Washington, DC – U.S. Senator Dianne Feinstein (D-Calif.) and Senator Johnny Isakson (R-Ga.) today introduced legislation to improve the battle against lung cancer through better coordination of federal research initiatives.
Despite lung cancer’s strong association with tobacco use, approximately 20 percent of lung cancer patients have never smoked. Moreover, mounting research suggests that mortality rates of lung cancer differ between women and men, and that genetic, hormonal, behavioral and environmental factors also play a role in treating the disease.
“In the United States, lung cancer causes more deaths than colon cancer, breast cancer, prostate cancer, and pancreatic cancer combined,” said Senator Feinstein. “This terrible disease accounts for 28 percent of all cancer deaths, yet the majority of patients are not correctly diagnosed until a late stage of the illness. With the federal budget under strain, our legislation ensures a coordinated federal effort to tackle lung cancer and achieve early detection and treatment. All agencies with an expertise on lungs, imaging, and cancer will be included in this fight.”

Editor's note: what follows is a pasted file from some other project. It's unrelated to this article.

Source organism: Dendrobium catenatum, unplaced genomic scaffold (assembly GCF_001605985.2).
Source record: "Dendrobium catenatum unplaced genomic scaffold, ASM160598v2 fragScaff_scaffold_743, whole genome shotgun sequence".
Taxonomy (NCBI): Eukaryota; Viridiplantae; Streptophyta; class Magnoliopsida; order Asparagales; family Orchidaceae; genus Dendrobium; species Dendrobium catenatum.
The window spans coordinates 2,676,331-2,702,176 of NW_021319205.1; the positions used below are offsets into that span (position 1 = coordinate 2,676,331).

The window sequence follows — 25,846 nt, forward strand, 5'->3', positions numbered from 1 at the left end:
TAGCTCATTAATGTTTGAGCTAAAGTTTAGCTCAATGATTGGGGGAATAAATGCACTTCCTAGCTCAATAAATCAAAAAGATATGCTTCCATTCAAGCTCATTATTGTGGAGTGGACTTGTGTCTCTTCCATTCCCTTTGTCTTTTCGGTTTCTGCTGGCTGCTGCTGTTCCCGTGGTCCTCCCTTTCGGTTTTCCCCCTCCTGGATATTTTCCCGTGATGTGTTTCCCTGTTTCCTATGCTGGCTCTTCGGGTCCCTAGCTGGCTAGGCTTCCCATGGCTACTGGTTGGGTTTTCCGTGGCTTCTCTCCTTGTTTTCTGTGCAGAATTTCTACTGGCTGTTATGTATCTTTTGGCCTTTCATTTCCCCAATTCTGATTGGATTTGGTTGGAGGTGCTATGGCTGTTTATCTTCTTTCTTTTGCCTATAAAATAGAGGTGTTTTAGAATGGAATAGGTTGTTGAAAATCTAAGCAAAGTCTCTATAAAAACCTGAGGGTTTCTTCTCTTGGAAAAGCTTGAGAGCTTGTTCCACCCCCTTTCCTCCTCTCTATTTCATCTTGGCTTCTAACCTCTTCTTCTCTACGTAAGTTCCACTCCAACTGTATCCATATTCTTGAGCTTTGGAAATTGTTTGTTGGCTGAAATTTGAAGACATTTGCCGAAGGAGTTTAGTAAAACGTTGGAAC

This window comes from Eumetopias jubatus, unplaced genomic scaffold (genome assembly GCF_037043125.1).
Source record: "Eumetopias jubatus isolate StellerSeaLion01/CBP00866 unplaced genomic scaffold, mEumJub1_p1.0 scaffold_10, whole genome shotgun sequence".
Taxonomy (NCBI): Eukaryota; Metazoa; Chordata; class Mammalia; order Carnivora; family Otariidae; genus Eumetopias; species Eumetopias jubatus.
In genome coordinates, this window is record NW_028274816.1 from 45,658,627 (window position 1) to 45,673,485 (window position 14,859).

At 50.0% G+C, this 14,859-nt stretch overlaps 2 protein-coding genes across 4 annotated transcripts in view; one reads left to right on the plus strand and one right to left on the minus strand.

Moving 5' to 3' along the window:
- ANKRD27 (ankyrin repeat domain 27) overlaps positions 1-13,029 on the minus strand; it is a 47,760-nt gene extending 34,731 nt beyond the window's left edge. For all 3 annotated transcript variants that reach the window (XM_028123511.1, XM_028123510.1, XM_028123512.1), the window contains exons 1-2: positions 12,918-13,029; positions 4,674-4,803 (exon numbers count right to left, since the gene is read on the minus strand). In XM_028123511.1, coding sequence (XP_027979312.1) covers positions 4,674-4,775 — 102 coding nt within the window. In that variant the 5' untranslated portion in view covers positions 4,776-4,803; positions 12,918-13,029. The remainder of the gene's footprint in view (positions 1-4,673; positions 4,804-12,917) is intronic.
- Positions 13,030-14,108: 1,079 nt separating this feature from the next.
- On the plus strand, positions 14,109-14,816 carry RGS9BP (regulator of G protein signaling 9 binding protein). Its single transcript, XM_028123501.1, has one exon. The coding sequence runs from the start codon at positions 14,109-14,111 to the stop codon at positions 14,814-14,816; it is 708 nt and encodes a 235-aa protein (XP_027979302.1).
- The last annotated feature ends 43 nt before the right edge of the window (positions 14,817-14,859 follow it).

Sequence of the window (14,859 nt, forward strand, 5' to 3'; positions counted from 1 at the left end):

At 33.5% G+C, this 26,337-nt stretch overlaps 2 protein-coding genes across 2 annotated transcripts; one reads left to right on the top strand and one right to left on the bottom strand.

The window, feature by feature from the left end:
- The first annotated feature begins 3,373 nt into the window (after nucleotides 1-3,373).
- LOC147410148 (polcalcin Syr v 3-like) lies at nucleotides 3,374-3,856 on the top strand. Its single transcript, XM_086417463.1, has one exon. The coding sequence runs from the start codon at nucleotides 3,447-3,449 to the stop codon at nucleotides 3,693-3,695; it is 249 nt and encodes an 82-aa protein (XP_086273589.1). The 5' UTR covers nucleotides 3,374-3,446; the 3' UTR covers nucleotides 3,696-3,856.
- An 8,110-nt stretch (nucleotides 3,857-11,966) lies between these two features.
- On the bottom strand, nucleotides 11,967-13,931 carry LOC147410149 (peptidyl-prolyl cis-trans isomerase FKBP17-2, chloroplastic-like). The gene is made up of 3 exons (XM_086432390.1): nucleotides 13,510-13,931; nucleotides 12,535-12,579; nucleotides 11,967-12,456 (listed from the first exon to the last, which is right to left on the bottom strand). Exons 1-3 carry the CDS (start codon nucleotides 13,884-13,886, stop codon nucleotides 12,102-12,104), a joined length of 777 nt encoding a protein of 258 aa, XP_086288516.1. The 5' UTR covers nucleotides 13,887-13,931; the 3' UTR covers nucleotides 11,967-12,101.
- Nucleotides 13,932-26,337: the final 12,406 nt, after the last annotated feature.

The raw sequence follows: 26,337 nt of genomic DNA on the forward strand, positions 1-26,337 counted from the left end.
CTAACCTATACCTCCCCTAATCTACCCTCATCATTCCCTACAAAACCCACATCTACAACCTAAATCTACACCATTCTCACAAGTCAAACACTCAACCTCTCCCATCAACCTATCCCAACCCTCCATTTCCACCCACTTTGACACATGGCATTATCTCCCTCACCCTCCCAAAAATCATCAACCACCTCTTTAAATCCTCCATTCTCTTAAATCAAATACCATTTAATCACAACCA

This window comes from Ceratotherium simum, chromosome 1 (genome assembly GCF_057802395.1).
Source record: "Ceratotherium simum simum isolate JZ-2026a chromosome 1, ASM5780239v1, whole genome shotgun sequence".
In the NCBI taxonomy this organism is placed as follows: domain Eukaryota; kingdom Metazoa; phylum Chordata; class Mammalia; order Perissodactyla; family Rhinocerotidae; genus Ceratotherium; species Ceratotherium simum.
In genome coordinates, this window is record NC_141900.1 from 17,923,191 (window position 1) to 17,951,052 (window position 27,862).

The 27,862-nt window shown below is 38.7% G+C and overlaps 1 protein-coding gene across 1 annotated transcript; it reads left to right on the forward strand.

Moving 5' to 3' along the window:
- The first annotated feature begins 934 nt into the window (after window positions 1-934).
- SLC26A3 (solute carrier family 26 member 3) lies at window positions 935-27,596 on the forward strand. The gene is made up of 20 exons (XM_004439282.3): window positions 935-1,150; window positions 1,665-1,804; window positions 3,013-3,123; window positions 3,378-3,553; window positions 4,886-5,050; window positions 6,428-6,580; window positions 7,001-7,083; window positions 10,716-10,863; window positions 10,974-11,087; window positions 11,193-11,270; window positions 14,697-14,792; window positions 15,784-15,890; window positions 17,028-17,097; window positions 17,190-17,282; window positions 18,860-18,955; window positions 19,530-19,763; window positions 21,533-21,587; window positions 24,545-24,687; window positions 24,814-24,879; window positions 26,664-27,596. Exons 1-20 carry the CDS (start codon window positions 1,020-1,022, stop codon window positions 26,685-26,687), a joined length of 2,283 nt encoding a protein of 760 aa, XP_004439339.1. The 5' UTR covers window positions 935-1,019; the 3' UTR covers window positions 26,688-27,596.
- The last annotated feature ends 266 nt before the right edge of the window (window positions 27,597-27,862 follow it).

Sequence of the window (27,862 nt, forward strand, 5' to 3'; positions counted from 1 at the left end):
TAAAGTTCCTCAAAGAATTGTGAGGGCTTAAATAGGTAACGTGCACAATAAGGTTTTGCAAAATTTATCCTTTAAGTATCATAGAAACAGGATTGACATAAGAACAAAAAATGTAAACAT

The Lung Cancer Mortality Reduction Act, co-sponsored by Senators Feinstein and Isakson, is bipartisan legislation that calls upon the Departments of Health and Human Services, Defense, the Veterans Administration and other relevant agencies to devise a comprehensive plan to address all aspects of lung cancer.
“Lung cancer is one of the deadliest cancers and affects individuals and families across the country from all walks of life,” said Senator Johnny Isakson. “I am pleased to work with my colleagues in Congress to reduce the prevalence and mortality of this terrible disease.”
The Lung Cancer Mortality Reduction Act:
Sets a goal to reduce lung cancer mortality by 50% by 2020
- Establishes a Lung Cancer Mortality Reduction Program, with comprehensive interagency coordination, to develop and implement a plan to meet this goal
- Improves programs focused on health disparities to ensure the burdens of lung cancer on minority populations are addressed
- Creates a lung cancer screening demonstration project
- Establishes a Lung Cancer Advisory Board, which will provide an annual report to Congress on the progress of the Mortality Reduction Program